1. ASL isn’t only spoken differently from English; it’s written differently as well. I knew English and ASL were different languages, but I really didn’t know the extent. Obviously they’re spoken differently, with English being verbal and ASL being manual, but I didn’t realize they actually possess completely different grammatical structures, and ASL really isn’t a direct translation. For a period of revisions, I tried to gloss ASL for all its dialogue, but as I ended up relating in an author’s note, it really just didn’t work for the book, and I wouldn’t have done it nearly well enough. (I also learned the word “gloss,” which is the word for transliterating ASL.)
2. Countries can “graduate” out of the Peace Corps. Palau did in 2013. In Just Visiting, Vic’s brother Javi is in the Peace Corps in Fiji, but he wasn’t always; when I wrote the book in 2012-13, Javi was in Palau. I read up on the country, learned how to say hello in Palauan (“Alii!”), and learned a whole bunch of details about the Peace Corps, but there’s one key thing I didn’t learn until I went to double-check my info during revisions: if a country is deemed not to require Peace Corps assistance any longer, they graduate out, and that happened with Palau in April 2013; the final volunteers left the country in August 2014.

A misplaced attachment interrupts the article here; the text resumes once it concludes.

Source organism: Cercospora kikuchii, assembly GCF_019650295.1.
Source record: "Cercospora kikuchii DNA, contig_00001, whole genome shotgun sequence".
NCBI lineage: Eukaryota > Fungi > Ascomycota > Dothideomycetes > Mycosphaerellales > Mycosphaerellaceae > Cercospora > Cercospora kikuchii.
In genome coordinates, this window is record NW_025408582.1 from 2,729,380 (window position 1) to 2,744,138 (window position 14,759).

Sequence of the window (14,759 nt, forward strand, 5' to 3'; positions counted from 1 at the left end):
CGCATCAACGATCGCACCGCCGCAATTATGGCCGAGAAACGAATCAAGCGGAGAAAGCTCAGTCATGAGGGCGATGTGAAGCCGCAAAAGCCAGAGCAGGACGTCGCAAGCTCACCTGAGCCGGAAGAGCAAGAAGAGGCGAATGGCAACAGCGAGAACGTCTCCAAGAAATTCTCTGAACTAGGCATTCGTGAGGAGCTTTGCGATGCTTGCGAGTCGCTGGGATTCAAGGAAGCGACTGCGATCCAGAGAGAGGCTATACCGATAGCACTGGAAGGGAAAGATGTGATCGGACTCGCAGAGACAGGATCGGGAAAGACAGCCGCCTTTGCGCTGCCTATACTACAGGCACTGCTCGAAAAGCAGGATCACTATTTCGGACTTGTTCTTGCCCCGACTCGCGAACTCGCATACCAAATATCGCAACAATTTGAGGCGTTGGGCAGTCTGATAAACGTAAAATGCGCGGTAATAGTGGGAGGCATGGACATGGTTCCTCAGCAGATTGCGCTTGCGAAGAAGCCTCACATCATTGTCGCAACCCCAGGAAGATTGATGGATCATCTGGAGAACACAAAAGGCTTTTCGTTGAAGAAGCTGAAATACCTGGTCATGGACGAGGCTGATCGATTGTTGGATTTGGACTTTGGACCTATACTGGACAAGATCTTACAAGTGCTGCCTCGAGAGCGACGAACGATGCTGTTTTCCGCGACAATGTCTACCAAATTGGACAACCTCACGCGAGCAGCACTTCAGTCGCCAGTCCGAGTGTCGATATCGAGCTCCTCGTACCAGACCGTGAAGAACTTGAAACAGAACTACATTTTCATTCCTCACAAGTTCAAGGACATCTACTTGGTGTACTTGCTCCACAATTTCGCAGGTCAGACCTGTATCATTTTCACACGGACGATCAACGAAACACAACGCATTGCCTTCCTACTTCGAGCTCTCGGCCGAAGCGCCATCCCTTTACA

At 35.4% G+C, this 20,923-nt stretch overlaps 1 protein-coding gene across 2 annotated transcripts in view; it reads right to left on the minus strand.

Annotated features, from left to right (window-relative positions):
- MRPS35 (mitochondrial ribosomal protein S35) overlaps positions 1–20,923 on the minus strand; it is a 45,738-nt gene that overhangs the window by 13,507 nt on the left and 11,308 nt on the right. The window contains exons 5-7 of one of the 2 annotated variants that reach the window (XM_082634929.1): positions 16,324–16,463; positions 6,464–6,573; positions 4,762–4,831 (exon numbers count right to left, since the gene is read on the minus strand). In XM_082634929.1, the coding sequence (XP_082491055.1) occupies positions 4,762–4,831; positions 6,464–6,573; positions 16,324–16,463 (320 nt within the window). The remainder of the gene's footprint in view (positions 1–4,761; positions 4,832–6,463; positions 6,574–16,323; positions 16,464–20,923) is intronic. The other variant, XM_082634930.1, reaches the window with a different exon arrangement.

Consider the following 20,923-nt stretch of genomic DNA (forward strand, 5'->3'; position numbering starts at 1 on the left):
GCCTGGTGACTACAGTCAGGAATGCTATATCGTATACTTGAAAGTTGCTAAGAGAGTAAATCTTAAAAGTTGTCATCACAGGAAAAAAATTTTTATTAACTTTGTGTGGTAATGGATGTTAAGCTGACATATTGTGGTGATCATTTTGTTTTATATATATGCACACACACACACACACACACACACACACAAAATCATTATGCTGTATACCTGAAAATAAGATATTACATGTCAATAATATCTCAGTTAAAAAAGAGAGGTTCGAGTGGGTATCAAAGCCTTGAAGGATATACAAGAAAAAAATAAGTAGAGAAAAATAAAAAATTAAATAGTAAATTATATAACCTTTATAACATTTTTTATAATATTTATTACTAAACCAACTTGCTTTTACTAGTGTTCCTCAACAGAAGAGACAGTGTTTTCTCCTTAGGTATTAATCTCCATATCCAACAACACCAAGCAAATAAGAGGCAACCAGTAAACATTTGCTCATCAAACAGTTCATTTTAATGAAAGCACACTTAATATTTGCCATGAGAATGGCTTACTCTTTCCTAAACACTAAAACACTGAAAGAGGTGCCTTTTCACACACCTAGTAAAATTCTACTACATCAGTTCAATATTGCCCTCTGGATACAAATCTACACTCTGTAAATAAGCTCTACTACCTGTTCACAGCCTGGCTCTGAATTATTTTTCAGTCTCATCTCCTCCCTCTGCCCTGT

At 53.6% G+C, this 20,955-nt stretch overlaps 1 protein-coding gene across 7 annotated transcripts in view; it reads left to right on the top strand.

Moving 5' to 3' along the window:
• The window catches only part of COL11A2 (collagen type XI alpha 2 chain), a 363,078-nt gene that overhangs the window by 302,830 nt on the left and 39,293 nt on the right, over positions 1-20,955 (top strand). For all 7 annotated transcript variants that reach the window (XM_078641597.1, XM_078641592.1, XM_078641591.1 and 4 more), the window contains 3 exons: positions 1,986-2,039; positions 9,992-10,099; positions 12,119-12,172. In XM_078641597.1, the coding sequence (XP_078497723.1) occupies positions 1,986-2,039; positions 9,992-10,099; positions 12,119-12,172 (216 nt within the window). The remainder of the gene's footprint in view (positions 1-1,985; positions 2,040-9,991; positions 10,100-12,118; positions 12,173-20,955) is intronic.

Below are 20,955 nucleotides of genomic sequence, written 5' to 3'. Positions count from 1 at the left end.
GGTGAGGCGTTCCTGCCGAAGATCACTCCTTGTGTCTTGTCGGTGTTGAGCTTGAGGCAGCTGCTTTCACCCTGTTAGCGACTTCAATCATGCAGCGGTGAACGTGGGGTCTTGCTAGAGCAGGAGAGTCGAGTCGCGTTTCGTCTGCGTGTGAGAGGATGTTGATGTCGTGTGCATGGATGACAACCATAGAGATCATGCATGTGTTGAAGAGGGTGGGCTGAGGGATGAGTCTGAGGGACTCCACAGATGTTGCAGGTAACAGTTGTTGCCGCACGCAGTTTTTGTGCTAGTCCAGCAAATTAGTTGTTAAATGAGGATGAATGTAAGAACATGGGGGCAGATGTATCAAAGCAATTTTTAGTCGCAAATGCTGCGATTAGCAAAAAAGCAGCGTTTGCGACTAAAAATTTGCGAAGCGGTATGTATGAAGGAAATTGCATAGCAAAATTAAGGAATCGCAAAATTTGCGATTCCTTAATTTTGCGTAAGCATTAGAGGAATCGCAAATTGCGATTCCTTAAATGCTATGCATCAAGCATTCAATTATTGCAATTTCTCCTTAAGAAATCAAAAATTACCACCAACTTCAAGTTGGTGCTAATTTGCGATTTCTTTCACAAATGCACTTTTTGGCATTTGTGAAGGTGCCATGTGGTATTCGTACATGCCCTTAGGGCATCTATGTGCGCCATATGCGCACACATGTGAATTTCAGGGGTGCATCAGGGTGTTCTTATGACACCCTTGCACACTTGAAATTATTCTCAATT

3. The legal drinking age is 21 in only twelve countries, two of them being the US and Palau. In a conversation between Vic and Javi, he makes a joke about being happy he’s 21 because it’s the legal drinking age in Palau. Unfortunately, this is the one error I know is in the finished version of Just Visiting—when I moved him from Palau to Fiji, I neglected to update this line, and Fiji is one of the over a hundred countries with a legal drinking age of 18-19.